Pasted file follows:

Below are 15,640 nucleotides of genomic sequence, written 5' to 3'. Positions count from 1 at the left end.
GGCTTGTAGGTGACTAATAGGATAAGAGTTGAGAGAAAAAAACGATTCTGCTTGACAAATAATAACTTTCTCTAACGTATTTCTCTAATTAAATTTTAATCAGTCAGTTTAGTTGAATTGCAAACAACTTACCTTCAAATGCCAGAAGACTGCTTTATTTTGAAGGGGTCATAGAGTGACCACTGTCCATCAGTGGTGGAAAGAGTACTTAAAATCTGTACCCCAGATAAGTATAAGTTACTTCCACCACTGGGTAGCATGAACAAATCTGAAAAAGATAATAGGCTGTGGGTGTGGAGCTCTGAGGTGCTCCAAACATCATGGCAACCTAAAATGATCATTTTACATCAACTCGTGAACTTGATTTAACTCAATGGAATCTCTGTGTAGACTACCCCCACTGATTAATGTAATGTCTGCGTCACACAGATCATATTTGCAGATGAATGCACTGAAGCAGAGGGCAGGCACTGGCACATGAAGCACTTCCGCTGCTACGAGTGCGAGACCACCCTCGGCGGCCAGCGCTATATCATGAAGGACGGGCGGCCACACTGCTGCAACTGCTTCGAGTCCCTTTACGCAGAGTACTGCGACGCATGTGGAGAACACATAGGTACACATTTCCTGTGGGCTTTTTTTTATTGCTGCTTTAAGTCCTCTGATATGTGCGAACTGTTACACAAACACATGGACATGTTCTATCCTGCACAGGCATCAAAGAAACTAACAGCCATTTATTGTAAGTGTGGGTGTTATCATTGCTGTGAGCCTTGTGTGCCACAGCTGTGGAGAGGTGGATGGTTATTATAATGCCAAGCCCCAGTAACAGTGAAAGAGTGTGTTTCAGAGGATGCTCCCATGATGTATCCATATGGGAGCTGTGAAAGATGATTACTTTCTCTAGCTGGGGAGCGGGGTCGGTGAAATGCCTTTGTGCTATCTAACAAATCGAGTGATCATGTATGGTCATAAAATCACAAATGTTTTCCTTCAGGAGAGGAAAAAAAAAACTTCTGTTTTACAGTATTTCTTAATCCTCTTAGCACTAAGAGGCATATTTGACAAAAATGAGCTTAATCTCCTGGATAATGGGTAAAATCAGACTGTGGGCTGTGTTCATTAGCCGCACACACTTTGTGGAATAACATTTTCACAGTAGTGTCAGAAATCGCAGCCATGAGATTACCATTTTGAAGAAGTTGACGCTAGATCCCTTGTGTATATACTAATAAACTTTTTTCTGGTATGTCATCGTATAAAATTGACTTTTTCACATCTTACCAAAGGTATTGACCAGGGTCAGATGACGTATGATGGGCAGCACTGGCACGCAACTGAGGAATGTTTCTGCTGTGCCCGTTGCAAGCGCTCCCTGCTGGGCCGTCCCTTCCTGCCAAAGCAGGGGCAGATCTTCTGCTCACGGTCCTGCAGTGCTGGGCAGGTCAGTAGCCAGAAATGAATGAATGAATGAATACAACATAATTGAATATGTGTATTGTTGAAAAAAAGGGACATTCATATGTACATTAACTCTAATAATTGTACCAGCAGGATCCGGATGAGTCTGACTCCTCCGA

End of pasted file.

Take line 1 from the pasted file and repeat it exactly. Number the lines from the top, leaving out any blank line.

Below are 15,640 nucleotides of genomic sequence, written 5' to 3'. Positions count from 1 at the left end.